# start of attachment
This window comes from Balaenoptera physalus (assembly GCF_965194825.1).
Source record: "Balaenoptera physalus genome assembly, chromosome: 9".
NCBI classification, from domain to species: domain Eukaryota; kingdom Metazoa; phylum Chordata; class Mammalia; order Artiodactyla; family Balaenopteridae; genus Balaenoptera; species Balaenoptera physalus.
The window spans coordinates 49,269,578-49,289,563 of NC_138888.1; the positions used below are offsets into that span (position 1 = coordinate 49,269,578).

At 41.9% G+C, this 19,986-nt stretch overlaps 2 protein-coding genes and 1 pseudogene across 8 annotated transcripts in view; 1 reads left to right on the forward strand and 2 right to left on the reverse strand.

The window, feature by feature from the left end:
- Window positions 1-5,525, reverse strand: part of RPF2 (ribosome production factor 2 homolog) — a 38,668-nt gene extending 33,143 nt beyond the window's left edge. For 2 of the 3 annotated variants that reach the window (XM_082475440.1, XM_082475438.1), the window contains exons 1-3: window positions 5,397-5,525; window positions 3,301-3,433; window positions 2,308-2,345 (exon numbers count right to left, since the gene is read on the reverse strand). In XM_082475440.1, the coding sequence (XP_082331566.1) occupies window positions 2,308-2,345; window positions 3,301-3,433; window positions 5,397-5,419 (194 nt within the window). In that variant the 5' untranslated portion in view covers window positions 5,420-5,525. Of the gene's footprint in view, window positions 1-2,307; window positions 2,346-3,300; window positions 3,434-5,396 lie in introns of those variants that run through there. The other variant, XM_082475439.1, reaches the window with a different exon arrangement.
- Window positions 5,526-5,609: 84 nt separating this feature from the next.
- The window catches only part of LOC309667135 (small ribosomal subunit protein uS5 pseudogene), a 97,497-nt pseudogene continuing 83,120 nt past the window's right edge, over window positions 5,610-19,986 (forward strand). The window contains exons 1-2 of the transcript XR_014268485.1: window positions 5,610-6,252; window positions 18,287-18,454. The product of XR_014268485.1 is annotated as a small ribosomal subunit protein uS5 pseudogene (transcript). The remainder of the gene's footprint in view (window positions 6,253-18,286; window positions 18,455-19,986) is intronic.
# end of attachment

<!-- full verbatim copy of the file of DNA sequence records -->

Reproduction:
This window comes from Balaenoptera physalus (assembly GCF_965194825.1).
Source record: "Balaenoptera physalus genome assembly, chromosome: 9".
NCBI classification, from domain to species: domain Eukaryota; kingdom Metazoa; phylum Chordata; class Mammalia; order Artiodactyla; family Balaenopteridae; genus Balaenoptera; species Balaenoptera physalus.
The window spans coordinates 49,269,578-49,289,563 of NC_138888.1; the positions used below are offsets into that span (position 1 = coordinate 49,269,578).

At 41.9% G+C, this 19,986-nt stretch overlaps 2 protein-coding genes and 1 pseudogene across 8 annotated transcripts in view; 1 reads left to right on the forward strand and 2 right to left on the reverse strand.

The window, feature by feature from the left end:
- Window positions 1-5,525, reverse strand: part of RPF2 (ribosome production factor 2 homolog) — a 38,668-nt gene extending 33,143 nt beyond the window's left edge. For 2 of the 3 annotated variants that reach the window (XM_082475440.1, XM_082475438.1), the window contains exons 1-3: window positions 5,397-5,525; window positions 3,301-3,433; window positions 2,308-2,345 (exon numbers count right to left, since the gene is read on the reverse strand). In XM_082475440.1, the coding sequence (XP_082331566.1) occupies window positions 2,308-2,345; window positions 3,301-3,433; window positions 5,397-5,419 (194 nt within the window). In that variant the 5' untranslated portion in view covers window positions 5,420-5,525. Of the gene's footprint in view, window positions 1-2,307; window positions 2,346-3,300; window positions 3,434-5,396 lie in introns of those variants that run through there. The other variant, XM_082475439.1, reaches the window with a different exon arrangement.
- Window positions 5,526-5,609: 84 nt separating this feature from the next.
- The window catches only part of LOC309667135 (small ribosomal subunit protein uS5 pseudogene), a 97,497-nt pseudogene continuing 83,120 nt past the window's right edge, over window positions 5,610-19,986 (forward strand). The window contains exons 1-2 of the transcript XR_014268485.1: window positions 5,610-6,252; window positions 18,287-18,454. The product of XR_014268485.1 is annotated as a small ribosomal subunit protein uS5 pseudogene (transcript). The remainder of the gene's footprint in view (window positions 6,253-18,286; window positions 18,455-19,986) is intronic.